Defence production and Make in India
Search 21st June 2019 Spotlight here: http://www.newsonair.com/Main_Audio_Bulletins_Search.aspx
General Studies 2:
- Union Budget
General studies 3:
- Security challenges and their management; linkages of organized crime with terrorism
- Challenges to internal security
- Linkages between development and spread of extremism.
In News: The allocation for defence in the Union Budget remained unchanged from the interim Budget.
A Defence Budget or Military Budget is the amount of financial resources allocated by a government for raising and maintaining its armed forces and its personnel or other methods essential for defence purposes. Though no country dares to ignore major budgetary allocation for its defence forces, there are two aspects for this too:
- Some suggest that military expenditure is a boost to local economies besides safety against external aggression.
- However, another argument that comes up against the allocation is that maintaining military expenditure is a drag on the development.
According to Stockholm International Peace Research Institute, the US leads in defence spend in the world with about $648 billion followed by China ($250 billion), Saudi Arabia ($67.6 billion and India ($66.5 billion).
Highlights of Defence Budget in 2019-20
The defence budget for 2019-20 stands at ₹3.19 lakh crore, excluding defence pensions which stood at ₹1.12 lakh crore.
- The allocation made in the Union Budget is an increase of 6.87 per cent over revised estimates of Rs 2.98 lakh crore given in 2018-19.
- This is the first time the defence budget of the country has crossed the ₹3 lakh crore mark, which is only a logical progression.
- Capital allocations, which funds the purchase of new weapons and equipment for modernisation, remains at Rs 1.08 trillion, or just one quarter of the total Defence budget.
Defence spending is falling in percentage terms even though all military purchases are now subject to GST
The total defence allocation of ₹4,31,010.79 crore, including defence pensions, accounts for 15.47% of the total Central government expenditure for the 2019-20. This year’s allocation is 6.87% higher than the revised estimates of last year. However, it is a meagre hike, considering the mega defence tenders lined up as part of military modernisation. It doesn’t cover the revenue expenditure, committed liabilities in some cases, inflation and currency fluctuation.
This is a worrisome scenario for the much-needed military modernisation as India has signed big ticket defence deals with several countries in the last few years and the current capital allocation doesn’t even cater for payments to the committed liabilities. There would be barely any money left for new procurements that have been lined up and it is a major worry for the Services.
- The Air Force got 38% of the ₹1.03 lakh crore capital component which comes to ₹39,303 crore. Yet, this is unlikely to suffice, with the IAF paying annual instalments for the Rafale fighters which will start joining the fleet this year; and for ongoing purchases of Sukhoi-30MKI and Tejas fighters and upgrades to its Mirage 2000 and Jaguar fleets.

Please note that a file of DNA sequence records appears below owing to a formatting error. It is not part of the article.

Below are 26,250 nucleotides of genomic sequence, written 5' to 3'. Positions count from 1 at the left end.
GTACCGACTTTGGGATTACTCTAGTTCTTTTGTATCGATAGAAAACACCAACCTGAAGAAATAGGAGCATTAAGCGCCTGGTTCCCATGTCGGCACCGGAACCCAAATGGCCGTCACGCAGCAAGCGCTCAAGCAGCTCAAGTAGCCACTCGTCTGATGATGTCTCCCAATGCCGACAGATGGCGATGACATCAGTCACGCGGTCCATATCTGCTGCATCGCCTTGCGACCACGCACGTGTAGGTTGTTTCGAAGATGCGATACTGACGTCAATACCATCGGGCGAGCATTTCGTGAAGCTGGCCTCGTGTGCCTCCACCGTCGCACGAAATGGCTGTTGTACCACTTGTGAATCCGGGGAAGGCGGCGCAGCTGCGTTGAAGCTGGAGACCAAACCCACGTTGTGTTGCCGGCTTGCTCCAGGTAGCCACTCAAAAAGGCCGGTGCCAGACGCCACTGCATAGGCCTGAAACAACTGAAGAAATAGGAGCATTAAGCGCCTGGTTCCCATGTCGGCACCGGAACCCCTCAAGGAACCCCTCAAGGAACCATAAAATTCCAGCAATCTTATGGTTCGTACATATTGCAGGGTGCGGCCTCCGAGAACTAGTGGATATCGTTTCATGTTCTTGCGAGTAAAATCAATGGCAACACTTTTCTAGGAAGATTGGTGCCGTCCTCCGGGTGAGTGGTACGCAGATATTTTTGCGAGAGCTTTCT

- The 1.26 million-strong army, which includes 85 per cent of the military’s manpower and is in combat round the year, has been allocated Rs 31,815 crore, or 29 per cent of the modernisation budget.
- The 83,500-strong navy has been allocated Rs 25,656 crore for modernisation, or about 24 per cent of the capital budget. This includes Rs 2,500 crore for the Coast Guard. Navy planners will struggle to fund the planned purchase of six conventional submarines and a second indigenous aircraft carrier. Payments are also being made for the first indigenous carrier, INS Vikrant, which Cochin Shipyard promises to deliver by 2021.
Customs duty exemption
Defence has an immediate requirement of modernisation and upgradation. For this purpose, import of defence equipment that are not being manufactured in India are being exempted from the basic customs duty. The customs duty exemption is a small relief for the Services which have approached the government over the customs and Goods and Services Tax (GST) that add a significant cost to defence imports. This will have an impact of augmenting the defence budget by approximately ₹25,000 crore on account of savings in expenditure on customs duty over the next five years.
To provide greater momentum to the modernisation of the armed forces, there is a need to enhance defence spending. To overcome the constraints, the government may have to get more creative in how it generates the funds.
- A case in point being, the MoD, being the largest landholder in the government, sits on vast tracts of land measuring 1.73 million acres. A large portion of this land is unused or under-used. Given that much of the land is in prime areas, its judicious commercial exploitation, while keeping security concerns in view, would generate resources, which, in turn, could be channelled for modernisation.
- For optimisation of resources, MoD has already started implementing some of the recommendations of the Committee of Experts (CoE) it had set up under the chairmanship of Lt. Gen. (Retd.) D.B. Shekatkar with the mandate of suggesting measures to “enhance combat capability and rebalance defence expenditure”. The implementation of the pending reforms measures suggested by the CoE may be expedited to achieve the intended objectives.
Connecting the Dots:
- The size of the Defence Budget also reflects the country’s ability to fund military activities. Comment.
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